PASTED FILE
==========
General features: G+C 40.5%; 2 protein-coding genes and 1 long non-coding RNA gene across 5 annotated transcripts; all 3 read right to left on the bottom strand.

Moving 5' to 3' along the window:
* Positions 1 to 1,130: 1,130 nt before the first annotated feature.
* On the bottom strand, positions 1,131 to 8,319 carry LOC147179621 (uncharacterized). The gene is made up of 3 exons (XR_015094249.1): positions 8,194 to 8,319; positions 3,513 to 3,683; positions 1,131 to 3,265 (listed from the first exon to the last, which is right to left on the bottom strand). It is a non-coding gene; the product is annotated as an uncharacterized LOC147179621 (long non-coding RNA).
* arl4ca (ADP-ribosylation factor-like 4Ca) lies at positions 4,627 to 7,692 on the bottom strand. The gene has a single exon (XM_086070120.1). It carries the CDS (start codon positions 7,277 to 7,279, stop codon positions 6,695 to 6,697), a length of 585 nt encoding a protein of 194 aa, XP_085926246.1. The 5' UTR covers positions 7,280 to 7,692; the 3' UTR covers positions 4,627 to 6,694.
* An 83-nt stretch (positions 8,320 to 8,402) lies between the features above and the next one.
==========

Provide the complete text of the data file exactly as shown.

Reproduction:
General features: G+C 40.5%; 2 protein-coding genes and 1 long non-coding RNA gene across 5 annotated transcripts; all 3 read right to left on the bottom strand.

Moving 5' to 3' along the window:
* Positions 1 to 1,130: 1,130 nt before the first annotated feature.
* On the bottom strand, positions 1,131 to 8,319 carry LOC147179621 (uncharacterized). The gene is made up of 3 exons (XR_015094249.1): positions 8,194 to 8,319; positions 3,513 to 3,683; positions 1,131 to 3,265 (listed from the first exon to the last, which is right to left on the bottom strand). It is a non-coding gene; the product is annotated as an uncharacterized LOC147179621 (long non-coding RNA).
* arl4ca (ADP-ribosylation factor-like 4Ca) lies at positions 4,627 to 7,692 on the bottom strand. The gene has a single exon (XM_086070120.1). It carries the CDS (start codon positions 7,277 to 7,279, stop codon positions 6,695 to 6,697), a length of 585 nt encoding a protein of 194 aa, XP_085926246.1. The 5' UTR covers positions 7,280 to 7,692; the 3' UTR covers positions 4,627 to 6,694.
* An 83-nt stretch (positions 8,320 to 8,402) lies between the features above and the next one.